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Black People Invented Memorial Day, But That Part Got Erased From History (Well, Almost!)

U.S. Colored Troops from the Civil War
Memorial Day, formally known as Decoration Day, was originally started by a group of African Americans. Yes, The History Channel and many other credible historians have confirmed that the popular holiday was, in fact, initially an event held by newly liberated Blacks in Charleston, South Carolina. It happened on May 1, 1865 right after the Civil War ended.
Thousands of newly freed slaves and regiments of the U.S. Colored Troops gathered to march around a Confederate Army prison camp in honor of the unnamed fallen Union soldiers who fought for their freedom.

Also in attendance were thousands of Black women and children who reportedly sang hymns and carried flowers, wreaths, and crosses.

And then the holiday got whitewashed

Historian and author, David W. Blight, said in his book Race and Reunion: The Civil War in American Memory that years later African Americans were suddenly erased from the story by white Democrats after regaining control of state politics at the end of Reconstruction.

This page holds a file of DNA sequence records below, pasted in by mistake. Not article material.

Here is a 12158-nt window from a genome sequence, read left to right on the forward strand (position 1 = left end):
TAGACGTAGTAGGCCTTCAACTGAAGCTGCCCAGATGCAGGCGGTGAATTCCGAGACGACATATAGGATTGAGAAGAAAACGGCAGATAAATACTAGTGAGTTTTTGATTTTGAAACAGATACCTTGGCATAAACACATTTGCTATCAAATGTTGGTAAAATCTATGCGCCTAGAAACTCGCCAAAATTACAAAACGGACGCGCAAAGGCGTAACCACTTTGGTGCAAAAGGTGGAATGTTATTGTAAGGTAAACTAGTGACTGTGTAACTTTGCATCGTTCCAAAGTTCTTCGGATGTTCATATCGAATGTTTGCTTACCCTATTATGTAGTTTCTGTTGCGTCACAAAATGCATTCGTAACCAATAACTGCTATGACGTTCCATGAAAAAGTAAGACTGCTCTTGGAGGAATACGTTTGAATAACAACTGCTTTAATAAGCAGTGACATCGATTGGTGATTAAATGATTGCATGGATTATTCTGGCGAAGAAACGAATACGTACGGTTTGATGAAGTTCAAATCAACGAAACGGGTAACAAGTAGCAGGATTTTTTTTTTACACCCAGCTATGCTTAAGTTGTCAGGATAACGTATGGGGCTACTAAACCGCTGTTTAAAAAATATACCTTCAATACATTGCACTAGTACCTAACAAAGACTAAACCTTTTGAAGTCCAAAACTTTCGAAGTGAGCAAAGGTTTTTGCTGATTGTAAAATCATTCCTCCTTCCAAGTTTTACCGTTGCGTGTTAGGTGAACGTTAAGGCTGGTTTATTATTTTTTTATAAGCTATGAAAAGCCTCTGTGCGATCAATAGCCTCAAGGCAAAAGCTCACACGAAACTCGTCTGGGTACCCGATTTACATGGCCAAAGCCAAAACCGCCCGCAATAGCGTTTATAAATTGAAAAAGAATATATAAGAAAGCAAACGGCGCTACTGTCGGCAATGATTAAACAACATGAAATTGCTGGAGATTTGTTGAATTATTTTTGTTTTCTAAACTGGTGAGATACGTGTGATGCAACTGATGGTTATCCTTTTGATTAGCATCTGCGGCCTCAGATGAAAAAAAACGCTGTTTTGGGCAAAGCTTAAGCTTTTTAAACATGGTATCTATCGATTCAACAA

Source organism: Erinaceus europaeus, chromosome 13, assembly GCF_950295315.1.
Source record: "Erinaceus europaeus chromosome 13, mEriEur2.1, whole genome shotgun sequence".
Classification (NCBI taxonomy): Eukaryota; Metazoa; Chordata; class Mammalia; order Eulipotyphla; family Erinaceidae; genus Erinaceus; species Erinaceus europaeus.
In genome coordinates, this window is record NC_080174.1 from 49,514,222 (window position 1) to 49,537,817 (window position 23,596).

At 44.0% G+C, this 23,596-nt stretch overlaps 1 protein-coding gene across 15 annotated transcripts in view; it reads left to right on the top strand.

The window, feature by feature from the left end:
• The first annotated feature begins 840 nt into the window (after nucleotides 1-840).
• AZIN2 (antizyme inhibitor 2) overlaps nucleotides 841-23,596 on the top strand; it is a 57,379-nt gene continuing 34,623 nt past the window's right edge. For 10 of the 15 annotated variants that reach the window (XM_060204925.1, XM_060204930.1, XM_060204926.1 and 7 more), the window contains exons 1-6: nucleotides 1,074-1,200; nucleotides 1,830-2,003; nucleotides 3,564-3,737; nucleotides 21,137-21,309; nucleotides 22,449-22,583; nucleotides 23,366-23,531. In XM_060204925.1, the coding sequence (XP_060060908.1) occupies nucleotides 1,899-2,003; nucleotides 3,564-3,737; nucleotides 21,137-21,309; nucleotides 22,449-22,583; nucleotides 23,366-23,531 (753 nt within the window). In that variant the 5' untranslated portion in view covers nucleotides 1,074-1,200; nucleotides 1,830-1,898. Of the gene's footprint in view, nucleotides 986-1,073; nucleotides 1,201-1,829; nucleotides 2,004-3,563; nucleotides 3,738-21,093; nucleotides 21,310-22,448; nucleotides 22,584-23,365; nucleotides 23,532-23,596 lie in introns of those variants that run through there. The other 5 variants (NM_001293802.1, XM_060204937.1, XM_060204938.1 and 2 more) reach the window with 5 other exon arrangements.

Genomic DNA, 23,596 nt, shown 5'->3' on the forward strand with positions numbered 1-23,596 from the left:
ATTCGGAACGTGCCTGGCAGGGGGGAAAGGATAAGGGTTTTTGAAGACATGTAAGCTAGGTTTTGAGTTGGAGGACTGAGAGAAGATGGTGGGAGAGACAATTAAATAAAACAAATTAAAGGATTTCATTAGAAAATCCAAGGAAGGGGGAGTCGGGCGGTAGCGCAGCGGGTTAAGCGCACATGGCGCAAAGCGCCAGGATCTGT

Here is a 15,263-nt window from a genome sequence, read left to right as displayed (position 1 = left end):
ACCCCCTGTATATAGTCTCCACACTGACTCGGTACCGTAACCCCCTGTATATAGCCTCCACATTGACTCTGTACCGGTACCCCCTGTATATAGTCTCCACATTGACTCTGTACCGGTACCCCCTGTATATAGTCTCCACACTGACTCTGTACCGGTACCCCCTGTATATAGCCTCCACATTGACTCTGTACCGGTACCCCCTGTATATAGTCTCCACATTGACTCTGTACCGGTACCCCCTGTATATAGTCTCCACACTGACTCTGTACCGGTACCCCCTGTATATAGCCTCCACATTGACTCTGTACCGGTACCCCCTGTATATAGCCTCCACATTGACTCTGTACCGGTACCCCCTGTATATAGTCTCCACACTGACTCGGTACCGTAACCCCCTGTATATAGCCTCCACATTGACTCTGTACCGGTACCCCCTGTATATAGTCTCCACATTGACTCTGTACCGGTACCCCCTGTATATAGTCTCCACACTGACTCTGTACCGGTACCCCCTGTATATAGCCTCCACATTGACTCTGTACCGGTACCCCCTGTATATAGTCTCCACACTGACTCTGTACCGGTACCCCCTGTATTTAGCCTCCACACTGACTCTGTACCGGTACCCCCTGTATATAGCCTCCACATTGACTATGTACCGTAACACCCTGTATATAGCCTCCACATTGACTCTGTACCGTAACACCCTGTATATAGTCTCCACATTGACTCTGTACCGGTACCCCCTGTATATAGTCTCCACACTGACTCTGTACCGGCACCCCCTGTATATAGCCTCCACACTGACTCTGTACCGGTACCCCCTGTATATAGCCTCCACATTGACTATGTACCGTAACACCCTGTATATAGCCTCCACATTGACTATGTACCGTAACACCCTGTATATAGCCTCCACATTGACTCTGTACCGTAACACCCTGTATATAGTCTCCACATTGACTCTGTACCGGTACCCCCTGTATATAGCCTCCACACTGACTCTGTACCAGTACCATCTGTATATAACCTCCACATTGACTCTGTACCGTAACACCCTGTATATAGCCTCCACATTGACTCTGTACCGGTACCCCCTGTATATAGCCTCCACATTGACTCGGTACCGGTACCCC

Yes, that's right. A day that originally celebrated Black liberation was now being utilized for white supremacy, and it apparently all started from an 1865 article that was published in the Charleston Daily Courier that tried to discredit the facts.

After discovering that news article, many historians have agreed that after being freed, one of the first things this group of African Americans did was gather to pay tribute to those who died while fighting for freedom. Sadly, you usually don't hear that part of the story.

According to LiberationSchool.org, "the spirit of the first Decoration Day - the struggle for Black liberation and the fight against racism - has unfortunately been whitewashed from the modern Memorial Day."